insideKENT Magazine Issue 59 - February 2017 - Page 62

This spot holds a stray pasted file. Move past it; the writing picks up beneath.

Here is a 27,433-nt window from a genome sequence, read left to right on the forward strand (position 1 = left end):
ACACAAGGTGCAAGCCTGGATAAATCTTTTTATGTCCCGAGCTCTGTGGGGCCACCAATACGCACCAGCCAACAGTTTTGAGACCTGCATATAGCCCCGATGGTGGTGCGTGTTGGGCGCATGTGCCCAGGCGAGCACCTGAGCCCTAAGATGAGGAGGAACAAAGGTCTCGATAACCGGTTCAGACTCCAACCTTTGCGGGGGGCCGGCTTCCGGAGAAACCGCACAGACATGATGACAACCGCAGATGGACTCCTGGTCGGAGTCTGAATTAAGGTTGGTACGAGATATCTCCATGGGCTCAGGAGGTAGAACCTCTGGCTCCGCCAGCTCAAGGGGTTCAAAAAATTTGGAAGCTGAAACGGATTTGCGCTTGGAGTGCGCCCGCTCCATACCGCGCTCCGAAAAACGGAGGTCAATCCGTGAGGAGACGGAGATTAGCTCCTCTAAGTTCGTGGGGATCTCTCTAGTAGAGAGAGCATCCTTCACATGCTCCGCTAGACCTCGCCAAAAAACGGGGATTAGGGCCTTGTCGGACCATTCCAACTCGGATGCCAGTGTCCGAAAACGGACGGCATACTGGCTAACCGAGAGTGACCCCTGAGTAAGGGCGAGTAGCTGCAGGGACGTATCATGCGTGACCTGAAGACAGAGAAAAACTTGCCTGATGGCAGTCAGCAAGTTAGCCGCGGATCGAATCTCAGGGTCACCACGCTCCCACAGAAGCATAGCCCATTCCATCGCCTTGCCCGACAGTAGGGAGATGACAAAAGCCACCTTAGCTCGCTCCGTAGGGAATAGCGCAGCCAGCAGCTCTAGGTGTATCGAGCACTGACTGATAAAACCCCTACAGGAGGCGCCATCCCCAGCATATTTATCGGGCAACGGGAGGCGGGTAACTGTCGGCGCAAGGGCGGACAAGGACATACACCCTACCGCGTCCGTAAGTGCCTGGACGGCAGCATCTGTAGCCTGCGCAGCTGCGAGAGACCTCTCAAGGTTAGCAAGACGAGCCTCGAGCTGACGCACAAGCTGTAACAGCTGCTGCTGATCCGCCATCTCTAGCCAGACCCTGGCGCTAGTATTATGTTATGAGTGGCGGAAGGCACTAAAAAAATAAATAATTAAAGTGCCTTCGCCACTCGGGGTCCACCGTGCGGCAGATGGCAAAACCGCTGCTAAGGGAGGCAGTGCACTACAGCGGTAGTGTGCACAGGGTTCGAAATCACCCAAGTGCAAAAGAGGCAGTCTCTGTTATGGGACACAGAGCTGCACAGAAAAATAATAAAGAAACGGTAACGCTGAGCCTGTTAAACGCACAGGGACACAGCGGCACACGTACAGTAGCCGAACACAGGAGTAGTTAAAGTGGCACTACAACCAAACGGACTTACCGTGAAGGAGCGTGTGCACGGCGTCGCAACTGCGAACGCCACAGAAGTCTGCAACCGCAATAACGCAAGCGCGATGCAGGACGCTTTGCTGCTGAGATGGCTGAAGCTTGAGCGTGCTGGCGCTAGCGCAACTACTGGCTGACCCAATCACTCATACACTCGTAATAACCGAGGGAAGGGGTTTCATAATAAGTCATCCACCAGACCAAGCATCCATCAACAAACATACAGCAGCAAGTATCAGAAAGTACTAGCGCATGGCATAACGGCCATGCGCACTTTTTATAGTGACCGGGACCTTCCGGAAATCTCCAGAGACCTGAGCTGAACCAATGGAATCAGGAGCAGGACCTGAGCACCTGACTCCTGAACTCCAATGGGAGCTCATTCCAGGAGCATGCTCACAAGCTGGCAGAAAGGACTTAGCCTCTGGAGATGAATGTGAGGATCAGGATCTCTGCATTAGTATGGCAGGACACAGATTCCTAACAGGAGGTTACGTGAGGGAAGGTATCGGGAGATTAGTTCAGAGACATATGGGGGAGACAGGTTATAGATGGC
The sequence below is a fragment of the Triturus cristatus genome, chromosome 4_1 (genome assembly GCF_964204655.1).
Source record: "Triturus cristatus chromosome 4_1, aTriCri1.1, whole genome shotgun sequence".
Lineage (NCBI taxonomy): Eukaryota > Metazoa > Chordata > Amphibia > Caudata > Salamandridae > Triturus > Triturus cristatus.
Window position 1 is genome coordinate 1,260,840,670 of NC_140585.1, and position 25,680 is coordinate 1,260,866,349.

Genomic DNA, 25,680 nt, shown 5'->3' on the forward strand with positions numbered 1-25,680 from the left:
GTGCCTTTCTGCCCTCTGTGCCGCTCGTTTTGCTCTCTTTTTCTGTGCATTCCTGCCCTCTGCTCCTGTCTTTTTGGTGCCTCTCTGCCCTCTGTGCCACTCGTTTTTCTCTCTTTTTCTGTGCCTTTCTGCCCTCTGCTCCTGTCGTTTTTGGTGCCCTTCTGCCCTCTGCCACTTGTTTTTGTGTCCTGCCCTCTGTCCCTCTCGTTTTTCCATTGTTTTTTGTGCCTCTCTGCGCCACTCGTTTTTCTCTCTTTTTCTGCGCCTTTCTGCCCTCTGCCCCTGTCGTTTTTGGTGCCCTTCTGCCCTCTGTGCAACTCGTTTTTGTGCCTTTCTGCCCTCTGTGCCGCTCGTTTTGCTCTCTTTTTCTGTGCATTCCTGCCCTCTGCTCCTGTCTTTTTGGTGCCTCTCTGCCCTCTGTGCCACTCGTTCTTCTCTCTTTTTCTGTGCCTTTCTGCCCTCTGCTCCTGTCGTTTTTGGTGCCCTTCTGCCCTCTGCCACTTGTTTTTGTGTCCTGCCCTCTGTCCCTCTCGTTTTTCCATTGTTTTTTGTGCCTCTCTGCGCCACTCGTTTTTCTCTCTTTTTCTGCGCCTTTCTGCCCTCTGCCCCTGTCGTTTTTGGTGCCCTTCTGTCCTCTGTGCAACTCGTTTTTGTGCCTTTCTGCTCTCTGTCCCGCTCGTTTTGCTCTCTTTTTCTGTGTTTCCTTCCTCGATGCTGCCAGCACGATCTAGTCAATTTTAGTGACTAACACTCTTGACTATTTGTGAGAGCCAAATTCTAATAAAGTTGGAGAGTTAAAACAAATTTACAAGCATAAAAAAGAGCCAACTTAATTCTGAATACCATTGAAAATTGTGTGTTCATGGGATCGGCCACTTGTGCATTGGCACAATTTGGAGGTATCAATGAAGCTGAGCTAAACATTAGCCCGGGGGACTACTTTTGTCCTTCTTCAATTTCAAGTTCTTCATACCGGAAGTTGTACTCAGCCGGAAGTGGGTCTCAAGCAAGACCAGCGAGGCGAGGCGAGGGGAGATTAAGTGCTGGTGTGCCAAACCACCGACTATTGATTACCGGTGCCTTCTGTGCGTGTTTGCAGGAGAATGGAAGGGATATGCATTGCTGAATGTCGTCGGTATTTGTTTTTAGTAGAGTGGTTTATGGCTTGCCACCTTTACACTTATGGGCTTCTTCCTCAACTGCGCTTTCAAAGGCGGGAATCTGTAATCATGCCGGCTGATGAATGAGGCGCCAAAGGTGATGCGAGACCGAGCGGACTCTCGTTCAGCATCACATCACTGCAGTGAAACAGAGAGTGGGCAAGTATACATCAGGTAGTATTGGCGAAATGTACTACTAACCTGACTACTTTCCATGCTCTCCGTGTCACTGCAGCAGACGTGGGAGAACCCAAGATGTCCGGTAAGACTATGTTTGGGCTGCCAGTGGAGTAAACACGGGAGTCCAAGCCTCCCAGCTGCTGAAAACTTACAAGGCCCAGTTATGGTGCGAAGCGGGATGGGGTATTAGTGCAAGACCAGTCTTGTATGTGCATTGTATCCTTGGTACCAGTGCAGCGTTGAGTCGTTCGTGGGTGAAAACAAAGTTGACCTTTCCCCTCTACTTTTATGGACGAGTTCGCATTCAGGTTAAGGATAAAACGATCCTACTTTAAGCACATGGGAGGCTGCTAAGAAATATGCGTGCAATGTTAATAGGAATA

TOWNSPOTLIGHT Canterbury Cathedral Spotlight on Marlowe Theatre River Stour CANTERBURY IF THERE IS ANY CITY IN KENT THAT IS AS FULL OF HISTORY, HERITAGE AND BEAUTIFUL BUILDINGS AS CANTERBURY IT WOULD BE HARD TO NAME IT. CANTERBURY, THE SEAT OF THE CHURCH OF ENGLAND, THE PLACE WHERE PILGRIMS FLOCKED (AND MODERN DAY VISITORS STILL DO) IS A REMARKABLE AND UNIQUE PLACE TO BE. BY LISAMARIE LAMB HISTORY IN BRIEF Canterbury was originally (in the first century AD) an Iron Age settlement. Even back then it was considered special. It was an incredibly important place for the Cantiaci, the local Celtic tribe, to meet and live. It wasn’t long before the Romans invaded Britain, and they immediately seized on Canterbury as being the perfect place to start building. Starting in 43AD, the Romans razed the Cantiaci’s primitive dwellings and created their own, much more sophisticated buildings. In honour of the first people to live there, the Romans named the place Durovernum Cantiacorum. And so Canterbury began to grow. Canterbury was all but abandoned by 407AD. All that was left were a few farmers, and many of the buildings were left to fall into ruin. This may have continued but for the fact that Pope Gregory sent Augustine and a contingent of 40 monks to Britain in 597AD. He was to meet with the king of Kent, Ethelbert, and begin attempting to convert the nation to Christianity. Since Augustine landed on the Kent coast, in Thanet, Canterbury was a good place for him to begin his monumental mission. As soon as he chose Canterbury, it began to thrive again. People moved there to be closer to the action, and tradesmen and craftsmen came to be part of the rebuilding of what would be the county’s capital. Soon there were homes, inns, shops and more – including a mint. Since then (despite being raided by both the Danes and the Normans, and despite Henry VIII taking a dislike to the monasteries) Canterbury has gone from strength to strength, growing more and more fascinating as the years go by. 62